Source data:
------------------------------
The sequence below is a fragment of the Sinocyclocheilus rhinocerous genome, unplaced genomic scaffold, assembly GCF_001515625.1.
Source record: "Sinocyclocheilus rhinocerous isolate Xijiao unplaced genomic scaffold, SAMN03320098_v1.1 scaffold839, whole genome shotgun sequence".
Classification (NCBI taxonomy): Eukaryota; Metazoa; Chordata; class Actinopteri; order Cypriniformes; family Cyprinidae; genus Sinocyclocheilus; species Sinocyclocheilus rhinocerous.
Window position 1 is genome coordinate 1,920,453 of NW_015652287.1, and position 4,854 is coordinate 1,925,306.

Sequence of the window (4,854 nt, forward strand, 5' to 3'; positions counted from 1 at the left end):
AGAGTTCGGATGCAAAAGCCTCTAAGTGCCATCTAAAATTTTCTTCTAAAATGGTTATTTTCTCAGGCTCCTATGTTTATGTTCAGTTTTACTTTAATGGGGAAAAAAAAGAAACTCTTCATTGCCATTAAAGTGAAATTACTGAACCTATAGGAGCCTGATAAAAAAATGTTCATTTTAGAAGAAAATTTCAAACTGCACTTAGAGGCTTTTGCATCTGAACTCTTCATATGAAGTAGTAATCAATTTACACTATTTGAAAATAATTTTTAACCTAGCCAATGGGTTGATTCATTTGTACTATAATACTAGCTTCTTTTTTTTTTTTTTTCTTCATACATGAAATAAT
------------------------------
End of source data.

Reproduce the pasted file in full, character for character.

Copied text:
The sequence below is a fragment of the Sinocyclocheilus rhinocerous genome, unplaced genomic scaffold, assembly GCF_001515625.1.
Source record: "Sinocyclocheilus rhinocerous isolate Xijiao unplaced genomic scaffold, SAMN03320098_v1.1 scaffold839, whole genome shotgun sequence".
Classification (NCBI taxonomy): Eukaryota; Metazoa; Chordata; class Actinopteri; order Cypriniformes; family Cyprinidae; genus Sinocyclocheilus; species Sinocyclocheilus rhinocerous.
Window position 1 is genome coordinate 1,920,453 of NW_015652287.1, and position 4,854 is coordinate 1,925,306.

Sequence of the window (4,854 nt, forward strand, 5' to 3'; positions counted from 1 at the left end):
AGAGTTCGGATGCAAAAGCCTCTAAGTGCCATCTAAAATTTTCTTCTAAAATGGTTATTTTCTCAGGCTCCTATGTTTATGTTCAGTTTTACTTTAATGGGGAAAAAAAAGAAACTCTTCATTGCCATTAAAGTGAAATTACTGAACCTATAGGAGCCTGATAAAAAAATGTTCATTTTAGAAGAAAATTTCAAACTGCACTTAGAGGCTTTTGCATCTGAACTCTTCATATGAAGTAGTAATCAATTTACACTATTTGAAAATAATTTTTAACCTAGCCAATGGGTTGATTCATTTGTACTATAATACTAGCTTCTTTTTTTTTTTTTTTCTTCATACATGAAATAAT